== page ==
San Diego’s Sempra Energy has selected Bechtel for the engineering, procurement, and construction of the Port Arthur LNG export terminal in Houston, Texas.
Phase 1 of the export project will include three LNG storage tanks, as well as two natural gas liquefaction chains, ultimately enabling the export of around 11 million tonnes of LNG per annum.
The company is working on agreements with Saudi Arabian oil company, Saudi Aramco, for the purchase of 5 million tonnes per annum, as well as a 25% equity investment, and an agreement for 2 million tonnes per annum with Polish oil and gas company PGNiG. Liquefaction trains at Port Arthur will be able to produce 13.5 million tonnes of LNG annually.
“Port Arthur LNG plays an important role in Sempra’s goal of becoming one of North America’s largest developers of liquefaction-export infrastructure projects and we look forward to continuing to move the project forward,” said Sempra Energy CEO Jeff Martin in a statement.
The Port Arthur project is one of several LNG export terminals that Sempra is establishing. One such project is the first phase of the Costa Azul export plant in Baja California, Mexico. Further, train 2 at Cameron LNG plant in Louisiana started commercial operations at the beginning of March, with train 3 due to come online in the third quarter of 2020. Ultimately, through its various projects, Sempra plans to develop an export capacity of 45 million tonnes per annum.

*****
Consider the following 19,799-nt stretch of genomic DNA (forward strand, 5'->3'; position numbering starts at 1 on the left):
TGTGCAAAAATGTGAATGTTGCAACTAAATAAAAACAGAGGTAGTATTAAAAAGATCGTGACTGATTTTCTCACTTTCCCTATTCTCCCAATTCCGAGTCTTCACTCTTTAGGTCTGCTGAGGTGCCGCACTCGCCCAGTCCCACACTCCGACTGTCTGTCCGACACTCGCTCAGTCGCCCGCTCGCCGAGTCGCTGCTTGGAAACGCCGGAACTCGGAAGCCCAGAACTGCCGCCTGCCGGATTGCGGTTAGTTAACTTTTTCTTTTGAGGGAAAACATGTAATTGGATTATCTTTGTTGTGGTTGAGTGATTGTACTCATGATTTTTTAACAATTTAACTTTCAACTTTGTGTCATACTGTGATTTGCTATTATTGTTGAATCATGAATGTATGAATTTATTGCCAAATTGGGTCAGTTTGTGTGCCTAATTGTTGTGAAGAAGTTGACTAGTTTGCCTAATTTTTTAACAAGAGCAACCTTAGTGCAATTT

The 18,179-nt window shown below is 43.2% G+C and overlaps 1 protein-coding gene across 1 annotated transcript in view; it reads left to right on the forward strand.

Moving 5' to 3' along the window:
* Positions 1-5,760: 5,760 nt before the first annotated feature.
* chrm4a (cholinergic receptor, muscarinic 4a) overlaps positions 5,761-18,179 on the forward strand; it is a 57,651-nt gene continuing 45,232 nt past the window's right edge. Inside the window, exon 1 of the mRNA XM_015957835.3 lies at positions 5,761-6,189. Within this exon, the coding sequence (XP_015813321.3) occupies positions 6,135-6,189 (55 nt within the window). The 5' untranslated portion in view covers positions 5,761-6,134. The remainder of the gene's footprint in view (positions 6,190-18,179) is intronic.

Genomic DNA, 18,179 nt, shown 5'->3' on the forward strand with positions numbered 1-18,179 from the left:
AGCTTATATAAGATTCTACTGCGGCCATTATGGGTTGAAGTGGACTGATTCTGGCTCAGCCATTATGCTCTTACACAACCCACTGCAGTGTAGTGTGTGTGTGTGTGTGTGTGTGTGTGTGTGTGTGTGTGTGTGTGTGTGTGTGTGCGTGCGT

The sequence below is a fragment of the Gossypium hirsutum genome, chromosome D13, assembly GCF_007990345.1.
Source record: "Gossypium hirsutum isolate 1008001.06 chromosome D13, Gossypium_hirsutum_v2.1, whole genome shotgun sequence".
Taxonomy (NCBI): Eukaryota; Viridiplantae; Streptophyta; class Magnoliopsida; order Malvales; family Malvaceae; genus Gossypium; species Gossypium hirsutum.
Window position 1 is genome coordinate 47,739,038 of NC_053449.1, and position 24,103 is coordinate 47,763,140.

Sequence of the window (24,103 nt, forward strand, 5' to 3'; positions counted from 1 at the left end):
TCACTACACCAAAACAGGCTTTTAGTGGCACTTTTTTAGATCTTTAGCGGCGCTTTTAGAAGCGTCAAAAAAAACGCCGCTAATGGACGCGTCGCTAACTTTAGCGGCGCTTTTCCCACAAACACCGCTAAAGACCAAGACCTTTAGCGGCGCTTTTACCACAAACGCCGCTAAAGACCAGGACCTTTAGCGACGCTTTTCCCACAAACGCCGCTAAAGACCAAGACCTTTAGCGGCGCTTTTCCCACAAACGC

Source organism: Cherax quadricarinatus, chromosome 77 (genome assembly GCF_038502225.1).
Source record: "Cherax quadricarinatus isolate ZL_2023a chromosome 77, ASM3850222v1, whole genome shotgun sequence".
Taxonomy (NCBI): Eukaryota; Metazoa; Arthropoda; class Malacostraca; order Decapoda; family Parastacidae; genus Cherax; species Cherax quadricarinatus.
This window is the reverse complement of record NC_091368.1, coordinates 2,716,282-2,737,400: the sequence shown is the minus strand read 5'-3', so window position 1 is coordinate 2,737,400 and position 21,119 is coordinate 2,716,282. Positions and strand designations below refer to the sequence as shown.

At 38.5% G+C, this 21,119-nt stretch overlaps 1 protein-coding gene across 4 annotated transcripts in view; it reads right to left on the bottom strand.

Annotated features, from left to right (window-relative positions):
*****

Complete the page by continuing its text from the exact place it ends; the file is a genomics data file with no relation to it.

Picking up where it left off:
Bechtel, meanwhile, has had a hand in establishing 46 LNG liquefaction trains across nine countries, amounting to a combined 132 million tonnes of annual export capacity from those nations. The company has also constructed liquefaction trains in the US, including works at Cheniere Energy’s Sabine Pass LNG and Corpus Christi LNG export terminals.
“We’re honoured and grateful that Sempra has chosen Bechtel as their trusted partner to help grow Sempra’s LNG business on the Gulf Coast,” said Bechtel CEO Brendan Bechtel.
“Together, we will deliver an important, clean, and sustainable energy source to the world while creating jobs and building economic opportunities for the Gulf Coast community.”
In an interview with local newspaper the San Diego Union-Tribune, Martin indicated that the emphasis for the US LNG market would be concentrated more on exports in the future, considering California’s own targets to derive 100% of its energy from carbon-free sources within 25 years.
“If you want to avoid being Kodak, it’s your job as a leadership team to keep redefining the relevancy and the resiliency of your business model,” he said in early February.